No names, no pack drill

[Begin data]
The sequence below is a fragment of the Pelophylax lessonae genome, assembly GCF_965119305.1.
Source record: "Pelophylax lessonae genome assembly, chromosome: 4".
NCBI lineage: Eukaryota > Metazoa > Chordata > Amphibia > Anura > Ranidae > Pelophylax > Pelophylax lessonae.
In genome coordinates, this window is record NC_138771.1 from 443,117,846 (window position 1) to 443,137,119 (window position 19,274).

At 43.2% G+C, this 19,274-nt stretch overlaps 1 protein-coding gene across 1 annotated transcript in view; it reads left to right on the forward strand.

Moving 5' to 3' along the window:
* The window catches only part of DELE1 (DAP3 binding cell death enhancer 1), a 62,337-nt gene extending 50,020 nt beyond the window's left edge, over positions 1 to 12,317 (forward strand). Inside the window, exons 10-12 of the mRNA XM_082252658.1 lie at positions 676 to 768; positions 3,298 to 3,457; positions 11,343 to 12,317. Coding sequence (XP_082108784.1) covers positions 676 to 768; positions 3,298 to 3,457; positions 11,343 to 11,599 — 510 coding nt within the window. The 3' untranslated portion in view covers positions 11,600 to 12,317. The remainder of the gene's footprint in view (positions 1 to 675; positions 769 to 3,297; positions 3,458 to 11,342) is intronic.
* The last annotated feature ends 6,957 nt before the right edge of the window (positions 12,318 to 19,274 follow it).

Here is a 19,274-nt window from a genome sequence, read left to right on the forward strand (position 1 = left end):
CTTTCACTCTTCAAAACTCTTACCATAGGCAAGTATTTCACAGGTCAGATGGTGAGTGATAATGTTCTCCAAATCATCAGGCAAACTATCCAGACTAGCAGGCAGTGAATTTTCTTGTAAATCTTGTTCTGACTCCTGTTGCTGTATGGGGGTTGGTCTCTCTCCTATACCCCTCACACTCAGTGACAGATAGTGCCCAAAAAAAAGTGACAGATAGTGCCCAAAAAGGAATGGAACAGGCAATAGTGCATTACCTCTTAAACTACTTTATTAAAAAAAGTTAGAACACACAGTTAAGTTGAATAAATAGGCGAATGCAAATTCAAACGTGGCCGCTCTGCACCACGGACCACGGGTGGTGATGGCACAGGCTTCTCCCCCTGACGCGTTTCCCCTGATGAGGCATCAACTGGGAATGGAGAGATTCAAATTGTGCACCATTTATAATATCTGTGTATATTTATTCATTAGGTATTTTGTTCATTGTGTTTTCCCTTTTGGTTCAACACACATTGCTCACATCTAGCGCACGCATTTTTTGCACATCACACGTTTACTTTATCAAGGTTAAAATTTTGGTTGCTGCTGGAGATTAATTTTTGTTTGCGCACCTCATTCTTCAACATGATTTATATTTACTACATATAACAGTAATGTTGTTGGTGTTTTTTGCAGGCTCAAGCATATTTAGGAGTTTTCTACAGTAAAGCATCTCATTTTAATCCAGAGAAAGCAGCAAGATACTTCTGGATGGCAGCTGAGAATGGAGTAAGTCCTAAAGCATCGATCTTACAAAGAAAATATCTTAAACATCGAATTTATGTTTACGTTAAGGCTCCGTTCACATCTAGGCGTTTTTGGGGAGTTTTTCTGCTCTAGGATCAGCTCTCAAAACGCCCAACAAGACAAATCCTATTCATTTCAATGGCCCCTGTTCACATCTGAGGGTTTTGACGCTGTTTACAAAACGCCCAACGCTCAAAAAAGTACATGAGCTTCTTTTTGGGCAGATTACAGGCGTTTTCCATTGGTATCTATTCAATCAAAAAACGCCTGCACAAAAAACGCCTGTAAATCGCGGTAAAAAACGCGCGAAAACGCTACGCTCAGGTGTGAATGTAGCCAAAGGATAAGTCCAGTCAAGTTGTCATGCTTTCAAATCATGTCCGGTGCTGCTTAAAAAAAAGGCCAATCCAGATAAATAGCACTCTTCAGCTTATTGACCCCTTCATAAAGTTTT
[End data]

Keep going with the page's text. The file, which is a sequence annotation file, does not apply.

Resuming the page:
This expression derives from the British Army and means that if people are not named there can be no recriminations or censure. It dates from around the time of the First World War. Before this, pack drill had long been a punishment fatigue in the army. It was usually carried out at the double i.e. twice the marching speed, and with up to 30 kg of pack weight, it was extremely strenuous and much abhorred by the average soldier. But, if a soldier could not be named or identified, there would be no pack drill.